The Obama administration is focusing on the short-term pain of families losing their houses and neglecting the long-term costs of undermining the integrity of contracts.This mischaracterizes what the foreclosure plan does. First, it allows millions of homeowners to refinance. Second, it uses TARP funds to provide liquidity to lending markets. Third, it sets guidelines for modification of sub-prime loans. Now this portion of the plan does require payment reduction and caps on monthly payment amounts, but these mandatory guidelines apply to institutions that receive assistance from the federal government. If you're a lender that doesn't want renegotiate your sub-prime loans - fine: stop taking taxpayer money. Seems like a reasonable quid pro quo.
But GG's primary beef is with loan modification as part of a bankruptcy proceedings, then he just doesn't see eye to eye with the framers of the constitution. Article I, Section 8 of the Constitution gives Congress the power to establish uniform bankruptcy laws throughout the United States. This explicit grant of power is in the same section of the Constitution that give Congress the power to coin money, organize and provide for a military, and declare war. From this, one can infer that the Constitutional Convention found the provision of national debtor protection laws was less controversial that say, the freedom of expression, religious freedom, or freedom of the press.
Since then the US has had a long history enacting pro-debtor laws that have benefited not only individuals, but also large corporations. In fact, lenience for corporations with debt problems is one of the hallmarks of American bankruptcy law. This tradition is codified in Chapter 11 of the Bankruptcy code and is called reorganization. While not unique to the US, the idea that a debtor can hold on to its assets, renegotiate credit terms, and continue to operations without the immediate threat of liquidation or foreclosure is a truly American legal tradition. Under Chapter 11, if the creditors and the debtors can't find mutually agreeable terms for restructuring the debt, the Court may step in and create terms that would allow approval of the restructuring plan.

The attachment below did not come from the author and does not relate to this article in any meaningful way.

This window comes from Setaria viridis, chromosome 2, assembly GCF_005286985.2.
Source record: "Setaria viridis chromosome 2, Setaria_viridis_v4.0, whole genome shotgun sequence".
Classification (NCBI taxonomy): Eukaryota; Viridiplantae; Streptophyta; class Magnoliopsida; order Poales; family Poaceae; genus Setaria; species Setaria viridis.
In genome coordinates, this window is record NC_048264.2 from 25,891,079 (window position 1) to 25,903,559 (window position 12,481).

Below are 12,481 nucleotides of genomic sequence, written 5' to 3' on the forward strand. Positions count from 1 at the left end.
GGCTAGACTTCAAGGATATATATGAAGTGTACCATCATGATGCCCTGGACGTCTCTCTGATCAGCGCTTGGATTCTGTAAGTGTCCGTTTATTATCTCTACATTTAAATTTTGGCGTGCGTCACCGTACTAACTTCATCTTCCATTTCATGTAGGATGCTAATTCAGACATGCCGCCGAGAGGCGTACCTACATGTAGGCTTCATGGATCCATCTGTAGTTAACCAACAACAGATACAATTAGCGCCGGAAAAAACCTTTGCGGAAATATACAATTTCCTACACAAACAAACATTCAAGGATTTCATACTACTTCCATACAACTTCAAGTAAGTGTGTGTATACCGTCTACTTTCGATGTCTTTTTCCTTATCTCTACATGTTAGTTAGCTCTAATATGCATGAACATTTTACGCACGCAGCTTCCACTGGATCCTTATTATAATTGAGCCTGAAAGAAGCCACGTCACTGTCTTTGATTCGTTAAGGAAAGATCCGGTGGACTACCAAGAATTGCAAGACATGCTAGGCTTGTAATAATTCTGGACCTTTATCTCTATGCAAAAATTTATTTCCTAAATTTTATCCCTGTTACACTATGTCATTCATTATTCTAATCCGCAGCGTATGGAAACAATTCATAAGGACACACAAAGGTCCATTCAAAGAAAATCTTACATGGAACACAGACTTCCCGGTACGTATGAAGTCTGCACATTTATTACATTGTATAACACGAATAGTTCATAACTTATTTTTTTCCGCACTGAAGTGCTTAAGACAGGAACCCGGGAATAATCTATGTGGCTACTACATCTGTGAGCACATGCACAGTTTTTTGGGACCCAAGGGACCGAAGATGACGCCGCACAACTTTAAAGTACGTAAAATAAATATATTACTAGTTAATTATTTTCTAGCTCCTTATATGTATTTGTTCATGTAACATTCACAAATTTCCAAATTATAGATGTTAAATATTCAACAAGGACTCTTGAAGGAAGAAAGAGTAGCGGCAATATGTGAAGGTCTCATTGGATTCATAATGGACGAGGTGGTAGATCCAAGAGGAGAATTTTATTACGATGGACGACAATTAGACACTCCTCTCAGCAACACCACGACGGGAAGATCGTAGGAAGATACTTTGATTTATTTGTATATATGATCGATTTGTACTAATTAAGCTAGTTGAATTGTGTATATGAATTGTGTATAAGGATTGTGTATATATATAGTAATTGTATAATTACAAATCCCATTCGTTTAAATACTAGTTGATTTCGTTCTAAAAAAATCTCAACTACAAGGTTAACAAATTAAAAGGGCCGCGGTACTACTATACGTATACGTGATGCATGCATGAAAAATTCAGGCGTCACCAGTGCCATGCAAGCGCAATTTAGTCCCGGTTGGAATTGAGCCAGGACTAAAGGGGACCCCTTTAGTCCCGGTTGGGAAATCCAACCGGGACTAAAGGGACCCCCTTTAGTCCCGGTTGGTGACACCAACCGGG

Therefore, for at least the last 125 years, commercial lenders have always entered into lending agreements with the understanding that a court could rewrite the terms of the loan agreement. Yet American credit markets have grown through these years and America's companies have been able to borrow plenty (perhaps too much). Thus there is ample evidence credit markets can function and grow, even with the threat that a bankruptcy judge may not honor the "integrity" of the original contract.
Now, over the years, Chapter 11 reorganization has been available only to companies and high net worth individuals. The average person couldn't file for bankruptcy and hope to hold on to their home. The Obama administration means to change this by providing all Americans with the same protections afforded to corporations and the rich. Of course, if the debtor is unable to meet its restructured obligations, all bets are off and the lender can foreclose.
Ironically, the absence of any means for an individual to renegotiate home loan terms in bankruptcy may have created a moral hazard wherein lenders (using the faulty assumption that home values would always rise) could offer sub-prime mortgages with little or no risk. Lenders could extend credit with confidence knowing that if the borrower did default, they could quickly foreclose on the house and never have to deal with the borrower again.
With this change to the bankruptcy laws, lenders will have to be more cautious in lending with the knowledge that the terms may have to be renegotiated and that easy foreclosure is not an option.
What is hypocritical here is that just months ago, GG was demanding that the Big Three be placed in bankruptcy so that a judge could rewrite the terms of union and labor contracts. Apparently, there is no need concern ones self with the "integrity" of contracts when average working folks are the ones getting the shaft. But God forbid using the same laws for the benefit of average working folks if it means lenders may have to renegotiate terms of some of their more boneheaded loans.